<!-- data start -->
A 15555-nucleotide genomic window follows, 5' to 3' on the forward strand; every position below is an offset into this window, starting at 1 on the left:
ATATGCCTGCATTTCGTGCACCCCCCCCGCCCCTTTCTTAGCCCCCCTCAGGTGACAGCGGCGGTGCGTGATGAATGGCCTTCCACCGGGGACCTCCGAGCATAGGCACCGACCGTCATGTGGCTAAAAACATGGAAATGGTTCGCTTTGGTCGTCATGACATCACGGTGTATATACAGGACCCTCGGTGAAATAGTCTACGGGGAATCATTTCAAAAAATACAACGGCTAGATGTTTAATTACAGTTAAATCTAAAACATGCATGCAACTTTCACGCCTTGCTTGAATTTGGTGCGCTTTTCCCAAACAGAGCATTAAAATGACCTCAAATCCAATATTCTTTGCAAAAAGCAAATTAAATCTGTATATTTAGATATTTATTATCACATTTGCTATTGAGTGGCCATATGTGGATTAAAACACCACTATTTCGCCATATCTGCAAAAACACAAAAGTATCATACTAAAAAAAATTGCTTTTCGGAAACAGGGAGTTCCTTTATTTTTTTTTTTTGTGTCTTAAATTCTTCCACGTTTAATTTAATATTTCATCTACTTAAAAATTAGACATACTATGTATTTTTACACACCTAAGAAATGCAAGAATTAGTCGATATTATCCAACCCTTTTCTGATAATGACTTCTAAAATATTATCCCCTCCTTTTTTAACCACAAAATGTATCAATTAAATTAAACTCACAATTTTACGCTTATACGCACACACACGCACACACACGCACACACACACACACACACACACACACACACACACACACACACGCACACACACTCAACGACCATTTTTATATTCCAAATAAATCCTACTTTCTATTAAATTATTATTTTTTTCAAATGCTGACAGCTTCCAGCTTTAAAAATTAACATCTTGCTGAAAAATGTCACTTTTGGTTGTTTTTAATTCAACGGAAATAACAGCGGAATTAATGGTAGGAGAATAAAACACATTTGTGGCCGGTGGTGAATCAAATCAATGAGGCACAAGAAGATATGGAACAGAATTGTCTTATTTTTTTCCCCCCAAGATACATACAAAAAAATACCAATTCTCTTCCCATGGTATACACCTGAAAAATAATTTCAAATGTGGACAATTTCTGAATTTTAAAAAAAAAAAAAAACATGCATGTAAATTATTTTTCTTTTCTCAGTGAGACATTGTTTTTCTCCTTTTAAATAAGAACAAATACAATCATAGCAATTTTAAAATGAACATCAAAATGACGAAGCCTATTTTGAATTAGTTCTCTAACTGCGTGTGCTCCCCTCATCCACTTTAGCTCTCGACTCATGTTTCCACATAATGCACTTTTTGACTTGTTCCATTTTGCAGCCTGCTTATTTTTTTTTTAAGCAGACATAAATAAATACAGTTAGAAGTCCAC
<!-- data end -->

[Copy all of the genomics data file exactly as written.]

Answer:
A 15555-nucleotide genomic window follows, 5' to 3' on the forward strand; every position below is an offset into this window, starting at 1 on the left:
ATATGCCTGCATTTCGTGCACCCCCCCCGCCCCTTTCTTAGCCCCCCTCAGGTGACAGCGGCGGTGCGTGATGAATGGCCTTCCACCGGGGACCTCCGAGCATAGGCACCGACCGTCATGTGGCTAAAAACATGGAAATGGTTCGCTTTGGTCGTCATGACATCACGGTGTATATACAGGACCCTCGGTGAAATAGTCTACGGGGAATCATTTCAAAAAATACAACGGCTAGATGTTTAATTACAGTTAAATCTAAAACATGCATGCAACTTTCACGCCTTGCTTGAATTTGGTGCGCTTTTCCCAAACAGAGCATTAAAATGACCTCAAATCCAATATTCTTTGCAAAAAGCAAATTAAATCTGTATATTTAGATATTTATTATCACATTTGCTATTGAGTGGCCATATGTGGATTAAAACACCACTATTTCGCCATATCTGCAAAAACACAAAAGTATCATACTAAAAAAAATTGCTTTTCGGAAACAGGGAGTTCCTTTATTTTTTTTTTTTGTGTCTTAAATTCTTCCACGTTTAATTTAATATTTCATCTACTTAAAAATTAGACATACTATGTATTTTTACACACCTAAGAAATGCAAGAATTAGTCGATATTATCCAACCCTTTTCTGATAATGACTTCTAAAATATTATCCCCTCCTTTTTTAACCACAAAATGTATCAATTAAATTAAACTCACAATTTTACGCTTATACGCACACACACGCACACACACGCACACACACACACACACACACACACACACACACACACACACACGCACACACACTCAACGACCATTTTTATATTCCAAATAAATCCTACTTTCTATTAAATTATTATTTTTTTCAAATGCTGACAGCTTCCAGCTTTAAAAATTAACATCTTGCTGAAAAATGTCACTTTTGGTTGTTTTTAATTCAACGGAAATAACAGCGGAATTAATGGTAGGAGAATAAAACACATTTGTGGCCGGTGGTGAATCAAATCAATGAGGCACAAGAAGATATGGAACAGAATTGTCTTATTTTTTTCCCCCCAAGATACATACAAAAAAATACCAATTCTCTTCCCATGGTATACACCTGAAAAATAATTTCAAATGTGGACAATTTCTGAATTTTAAAAAAAAAAAAAAACATGCATGTAAATTATTTTTCTTTTCTCAGTGAGACATTGTTTTTCTCCTTTTAAATAAGAACAAATACAATCATAGCAATTTTAAAATGAACATCAAAATGACGAAGCCTATTTTGAATTAGTTCTCTAACTGCGTGTGCTCCCCTCATCCACTTTAGCTCTCGACTCATGTTTCCACATAATGCACTTTTTGACTTGTTCCATTTTGCAGCCTGCTTATTTTTTTTTTAAGCAGACATAAATAAATACAGTTAGAAGTCCAC